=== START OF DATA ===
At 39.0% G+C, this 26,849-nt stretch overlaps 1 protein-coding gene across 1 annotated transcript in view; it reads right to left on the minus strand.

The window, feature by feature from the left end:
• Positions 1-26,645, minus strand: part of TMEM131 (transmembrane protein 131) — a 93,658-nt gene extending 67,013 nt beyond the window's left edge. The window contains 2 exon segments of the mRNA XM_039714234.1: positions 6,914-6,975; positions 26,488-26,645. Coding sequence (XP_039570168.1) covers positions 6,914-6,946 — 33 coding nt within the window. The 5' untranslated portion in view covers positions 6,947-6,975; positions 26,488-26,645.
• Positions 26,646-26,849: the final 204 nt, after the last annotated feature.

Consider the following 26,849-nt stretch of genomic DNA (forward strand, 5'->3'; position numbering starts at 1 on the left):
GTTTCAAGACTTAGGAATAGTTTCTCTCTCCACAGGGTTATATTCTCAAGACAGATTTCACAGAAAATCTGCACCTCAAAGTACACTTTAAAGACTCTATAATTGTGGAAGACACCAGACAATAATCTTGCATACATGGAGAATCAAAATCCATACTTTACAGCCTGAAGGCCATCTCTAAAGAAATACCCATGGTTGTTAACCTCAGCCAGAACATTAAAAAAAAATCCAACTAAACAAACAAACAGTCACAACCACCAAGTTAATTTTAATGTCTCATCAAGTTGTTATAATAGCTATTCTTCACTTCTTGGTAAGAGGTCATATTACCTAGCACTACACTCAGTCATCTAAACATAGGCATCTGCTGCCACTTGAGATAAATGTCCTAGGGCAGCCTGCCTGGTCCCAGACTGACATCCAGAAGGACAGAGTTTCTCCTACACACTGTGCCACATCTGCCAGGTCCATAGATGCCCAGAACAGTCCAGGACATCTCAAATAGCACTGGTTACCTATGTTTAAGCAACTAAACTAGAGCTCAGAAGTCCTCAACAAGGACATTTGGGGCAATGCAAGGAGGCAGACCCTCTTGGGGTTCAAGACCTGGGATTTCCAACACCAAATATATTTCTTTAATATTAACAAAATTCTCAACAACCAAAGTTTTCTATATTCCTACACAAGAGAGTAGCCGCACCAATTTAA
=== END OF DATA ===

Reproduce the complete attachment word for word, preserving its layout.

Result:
At 39.0% G+C, this 26,849-nt stretch overlaps 1 protein-coding gene across 1 annotated transcript in view; it reads right to left on the minus strand.

The window, feature by feature from the left end:
• Positions 1-26,645, minus strand: part of TMEM131 (transmembrane protein 131) — a 93,658-nt gene extending 67,013 nt beyond the window's left edge. The window contains 2 exon segments of the mRNA XM_039714234.1: positions 6,914-6,975; positions 26,488-26,645. Coding sequence (XP_039570168.1) covers positions 6,914-6,946 — 33 coding nt within the window. The 5' untranslated portion in view covers positions 6,947-6,975; positions 26,488-26,645.
• Positions 26,646-26,849: the final 204 nt, after the last annotated feature.

Consider the following 26,849-nt stretch of genomic DNA (forward strand, 5'->3'; position numbering starts at 1 on the left):
GTTTCAAGACTTAGGAATAGTTTCTCTCTCCACAGGGTTATATTCTCAAGACAGATTTCACAGAAAATCTGCACCTCAAAGTACACTTTAAAGACTCTATAATTGTGGAAGACACCAGACAATAATCTTGCATACATGGAGAATCAAAATCCATACTTTACAGCCTGAAGGCCATCTCTAAAGAAATACCCATGGTTGTTAACCTCAGCCAGAACATTAAAAAAAAATCCAACTAAACAAACAAACAGTCACAACCACCAAGTTAATTTTAATGTCTCATCAAGTTGTTATAATAGCTATTCTTCACTTCTTGGTAAGAGGTCATATTACCTAGCACTACACTCAGTCATCTAAACATAGGCATCTGCTGCCACTTGAGATAAATGTCCTAGGGCAGCCTGCCTGGTCCCAGACTGACATCCAGAAGGACAGAGTTTCTCCTACACACTGTGCCACATCTGCCAGGTCCATAGATGCCCAGAACAGTCCAGGACATCTCAAATAGCACTGGTTACCTATGTTTAAGCAACTAAACTAGAGCTCAGAAGTCCTCAACAAGGACATTTGGGGCAATGCAAGGAGGCAGACCCTCTTGGGGTTCAAGACCTGGGATTTCCAACACCAAATATATTTCTTTAATATTAACAAAATTCTCAACAACCAAAGTTTTCTATATTCCTACACAAGAGAGTAGCCGCACCAATTTAA